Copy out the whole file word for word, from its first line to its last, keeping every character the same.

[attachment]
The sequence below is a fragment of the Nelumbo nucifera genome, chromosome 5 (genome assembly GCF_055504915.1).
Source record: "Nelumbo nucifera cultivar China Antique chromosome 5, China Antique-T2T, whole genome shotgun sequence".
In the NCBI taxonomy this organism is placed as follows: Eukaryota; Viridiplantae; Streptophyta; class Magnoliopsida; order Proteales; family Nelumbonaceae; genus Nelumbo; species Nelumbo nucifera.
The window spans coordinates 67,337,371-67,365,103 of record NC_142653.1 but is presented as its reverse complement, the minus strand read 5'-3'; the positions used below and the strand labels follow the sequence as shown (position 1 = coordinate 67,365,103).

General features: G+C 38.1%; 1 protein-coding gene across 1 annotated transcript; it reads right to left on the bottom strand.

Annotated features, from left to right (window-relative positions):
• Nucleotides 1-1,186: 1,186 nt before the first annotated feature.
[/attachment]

The sequence below is a fragment of the Nelumbo nucifera genome, chromosome 5 (genome assembly GCF_055504915.1).
Source record: "Nelumbo nucifera cultivar China Antique chromosome 5, China Antique-T2T, whole genome shotgun sequence".
In the NCBI taxonomy this organism is placed as follows: Eukaryota; Viridiplantae; Streptophyta; class Magnoliopsida; order Proteales; family Nelumbonaceae; genus Nelumbo; species Nelumbo nucifera.
The window spans coordinates 67,337,371-67,365,103 of record NC_142653.1 but is presented as its reverse complement, the minus strand read 5'-3'; the positions used below and the strand labels follow the sequence as shown (position 1 = coordinate 67,365,103).

General features: G+C 38.1%; 1 protein-coding gene across 1 annotated transcript; it reads right to left on the bottom strand.

Annotated features, from left to right (window-relative positions):
• Nucleotides 1-1,186: 1,186 nt before the first annotated feature.